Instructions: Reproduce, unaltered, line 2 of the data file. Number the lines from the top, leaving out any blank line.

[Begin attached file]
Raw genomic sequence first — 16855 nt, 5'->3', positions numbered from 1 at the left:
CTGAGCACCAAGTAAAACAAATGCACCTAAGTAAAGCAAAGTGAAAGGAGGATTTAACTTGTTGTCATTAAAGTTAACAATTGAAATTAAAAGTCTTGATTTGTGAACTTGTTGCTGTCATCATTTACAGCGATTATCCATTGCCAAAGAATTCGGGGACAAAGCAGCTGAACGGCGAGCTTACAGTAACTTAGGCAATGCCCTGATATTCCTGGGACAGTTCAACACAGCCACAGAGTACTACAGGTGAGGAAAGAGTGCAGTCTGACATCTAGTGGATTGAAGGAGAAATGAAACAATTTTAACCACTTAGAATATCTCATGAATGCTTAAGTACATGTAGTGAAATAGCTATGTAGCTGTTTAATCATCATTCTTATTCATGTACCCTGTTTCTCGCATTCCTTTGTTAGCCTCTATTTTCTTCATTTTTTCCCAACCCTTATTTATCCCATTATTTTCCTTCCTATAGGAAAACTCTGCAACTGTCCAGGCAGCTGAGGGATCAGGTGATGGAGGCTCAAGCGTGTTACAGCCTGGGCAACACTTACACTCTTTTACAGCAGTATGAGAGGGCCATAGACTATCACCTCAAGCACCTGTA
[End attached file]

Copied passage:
CTGAGCACCAAGTAAAACAAATGCACCTAAGTAAAGCAAAGTGAAAGGAGGATTTAACTTGTTGTCATTAAAGTTAACAATTGAAATTAAAAGTCTTGATTTGTGAACTTGTTGCTGTCATCATTTACAGCGATTATCCATTGCCAAAGAATTCGGGGACAAAGCAGCTGAACGGCGAGCTTACAGTAACTTAGGCAATGCCCTGATATTCCTGGGACAGTTCAACACAGCCACAGAGTACTACAGGTGAGGAAAGAGTGCAGTCTGACATCTAGTGGATTGAAGGAGAAATGAAACAATTTTAACCACTTAGAATATCTCATGAATGCTTAAGTACATGTAGTGAAATAGCTATGTAGCTGTTTAATCATCATTCTTATTCATGTACCCTGTTTCTCGCATTCCTTTGTTAGCCTCTATTTTCTTCATTTTTTCCCAACCCTTATTTATCCCATTATTTTCCTTCCTATAGGAAAACTCTGCAACTGTCCAGGCAGCTGAGGGATCAGGTGATGGAGGCTCAAGCGTGTTACAGCCTGGGCAACACTTACACTCTTTTACAGCAGTATGAGAGGGCCATAGACTATCACCTCAAGCACCTGTA